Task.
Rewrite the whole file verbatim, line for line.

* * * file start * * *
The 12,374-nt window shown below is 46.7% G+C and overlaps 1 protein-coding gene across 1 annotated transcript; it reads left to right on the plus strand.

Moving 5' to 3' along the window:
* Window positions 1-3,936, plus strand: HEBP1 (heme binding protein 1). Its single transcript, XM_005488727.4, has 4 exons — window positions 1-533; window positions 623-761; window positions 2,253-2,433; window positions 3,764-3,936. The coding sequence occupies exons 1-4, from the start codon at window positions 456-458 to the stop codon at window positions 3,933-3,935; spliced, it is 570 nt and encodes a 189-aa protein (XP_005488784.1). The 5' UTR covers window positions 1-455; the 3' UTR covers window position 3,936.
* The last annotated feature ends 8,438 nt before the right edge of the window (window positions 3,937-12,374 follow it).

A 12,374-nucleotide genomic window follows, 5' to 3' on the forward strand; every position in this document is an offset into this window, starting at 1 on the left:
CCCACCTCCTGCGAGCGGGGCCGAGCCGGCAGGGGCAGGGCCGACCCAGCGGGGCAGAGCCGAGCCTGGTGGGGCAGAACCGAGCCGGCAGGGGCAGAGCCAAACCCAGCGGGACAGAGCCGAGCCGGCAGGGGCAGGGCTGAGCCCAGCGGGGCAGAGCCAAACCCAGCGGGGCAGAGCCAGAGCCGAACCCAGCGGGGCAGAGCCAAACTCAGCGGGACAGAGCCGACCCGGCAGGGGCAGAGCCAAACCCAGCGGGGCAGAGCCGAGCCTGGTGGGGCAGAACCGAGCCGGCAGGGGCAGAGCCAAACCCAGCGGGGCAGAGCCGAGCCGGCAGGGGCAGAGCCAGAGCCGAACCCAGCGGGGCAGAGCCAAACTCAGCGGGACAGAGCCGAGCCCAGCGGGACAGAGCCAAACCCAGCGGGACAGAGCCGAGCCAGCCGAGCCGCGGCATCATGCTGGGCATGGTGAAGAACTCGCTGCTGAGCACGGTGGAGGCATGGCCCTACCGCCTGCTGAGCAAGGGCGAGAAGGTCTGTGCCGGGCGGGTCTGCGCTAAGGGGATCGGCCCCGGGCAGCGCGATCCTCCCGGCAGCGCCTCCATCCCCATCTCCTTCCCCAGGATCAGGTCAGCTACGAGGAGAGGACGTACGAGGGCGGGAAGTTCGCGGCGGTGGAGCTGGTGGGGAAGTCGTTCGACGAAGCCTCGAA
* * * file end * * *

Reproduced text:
The 12,374-nt window shown below is 46.7% G+C and overlaps 1 protein-coding gene across 1 annotated transcript; it reads left to right on the plus strand.

Moving 5' to 3' along the window:
* Window positions 1-3,936, plus strand: HEBP1 (heme binding protein 1). Its single transcript, XM_005488727.4, has 4 exons — window positions 1-533; window positions 623-761; window positions 2,253-2,433; window positions 3,764-3,936. The coding sequence occupies exons 1-4, from the start codon at window positions 456-458 to the stop codon at window positions 3,933-3,935; spliced, it is 570 nt and encodes a 189-aa protein (XP_005488784.1). The 5' UTR covers window positions 1-455; the 3' UTR covers window position 3,936.
* The last annotated feature ends 8,438 nt before the right edge of the window (window positions 3,937-12,374 follow it).

A 12,374-nucleotide genomic window follows, 5' to 3' on the forward strand; every position in this document is an offset into this window, starting at 1 on the left:
CCCACCTCCTGCGAGCGGGGCCGAGCCGGCAGGGGCAGGGCCGACCCAGCGGGGCAGAGCCGAGCCTGGTGGGGCAGAACCGAGCCGGCAGGGGCAGAGCCAAACCCAGCGGGACAGAGCCGAGCCGGCAGGGGCAGGGCTGAGCCCAGCGGGGCAGAGCCAAACCCAGCGGGGCAGAGCCAGAGCCGAACCCAGCGGGGCAGAGCCAAACTCAGCGGGACAGAGCCGACCCGGCAGGGGCAGAGCCAAACCCAGCGGGGCAGAGCCGAGCCTGGTGGGGCAGAACCGAGCCGGCAGGGGCAGAGCCAAACCCAGCGGGGCAGAGCCGAGCCGGCAGGGGCAGAGCCAGAGCCGAACCCAGCGGGGCAGAGCCAAACTCAGCGGGACAGAGCCGAGCCCAGCGGGACAGAGCCAAACCCAGCGGGACAGAGCCGAGCCAGCCGAGCCGCGGCATCATGCTGGGCATGGTGAAGAACTCGCTGCTGAGCACGGTGGAGGCATGGCCCTACCGCCTGCTGAGCAAGGGCGAGAAGGTCTGTGCCGGGCGGGTCTGCGCTAAGGGGATCGGCCCCGGGCAGCGCGATCCTCCCGGCAGCGCCTCCATCCCCATCTCCTTCCCCAGGATCAGGTCAGCTACGAGGAGAGGACGTACGAGGGCGGGAAGTTCGCGGCGGTGGAGCTGGTGGGGAAGTCGTTCGACGAAGCCTCGAA